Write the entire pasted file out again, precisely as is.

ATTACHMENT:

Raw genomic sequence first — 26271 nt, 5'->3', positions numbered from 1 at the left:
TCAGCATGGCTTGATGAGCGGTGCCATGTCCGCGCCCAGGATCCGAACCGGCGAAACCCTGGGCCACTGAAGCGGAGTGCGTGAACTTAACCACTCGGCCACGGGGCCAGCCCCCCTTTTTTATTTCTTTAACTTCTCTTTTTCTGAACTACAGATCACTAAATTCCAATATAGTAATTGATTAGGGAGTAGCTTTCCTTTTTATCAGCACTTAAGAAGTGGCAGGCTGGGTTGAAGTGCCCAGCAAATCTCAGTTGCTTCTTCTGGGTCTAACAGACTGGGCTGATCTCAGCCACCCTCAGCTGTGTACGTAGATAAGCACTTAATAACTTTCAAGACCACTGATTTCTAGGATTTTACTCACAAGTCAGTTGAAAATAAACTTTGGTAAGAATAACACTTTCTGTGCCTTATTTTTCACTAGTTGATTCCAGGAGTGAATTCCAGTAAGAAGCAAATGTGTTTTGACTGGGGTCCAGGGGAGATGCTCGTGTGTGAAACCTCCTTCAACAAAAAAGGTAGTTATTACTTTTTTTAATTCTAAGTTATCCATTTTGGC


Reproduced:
Raw genomic sequence first — 26271 nt, 5'->3', positions numbered from 1 at the left:
TCAGCATGGCTTGATGAGCGGTGCCATGTCCGCGCCCAGGATCCGAACCGGCGAAACCCTGGGCCACTGAAGCGGAGTGCGTGAACTTAACCACTCGGCCACGGGGCCAGCCCCCCTTTTTTATTTCTTTAACTTCTCTTTTTCTGAACTACAGATCACTAAATTCCAATATAGTAATTGATTAGGGAGTAGCTTTCCTTTTTATCAGCACTTAAGAAGTGGCAGGCTGGGTTGAAGTGCCCAGCAAATCTCAGTTGCTTCTTCTGGGTCTAACAGACTGGGCTGATCTCAGCCACCCTCAGCTGTGTACGTAGATAAGCACTTAATAACTTTCAAGACCACTGATTTCTAGGATTTTACTCACAAGTCAGTTGAAAATAAACTTTGGTAAGAATAACACTTTCTGTGCCTTATTTTTCACTAGTTGATTCCAGGAGTGAATTCCAGTAAGAAGCAAATGTGTTTTGACTGGGGTCCAGGGGAGATGCTCGTGTGTGAAACCTCCTTCAACAAAAAAGGTAGTTATTACTTTTTTTAATTCTAAGTTATCCATTTTGGC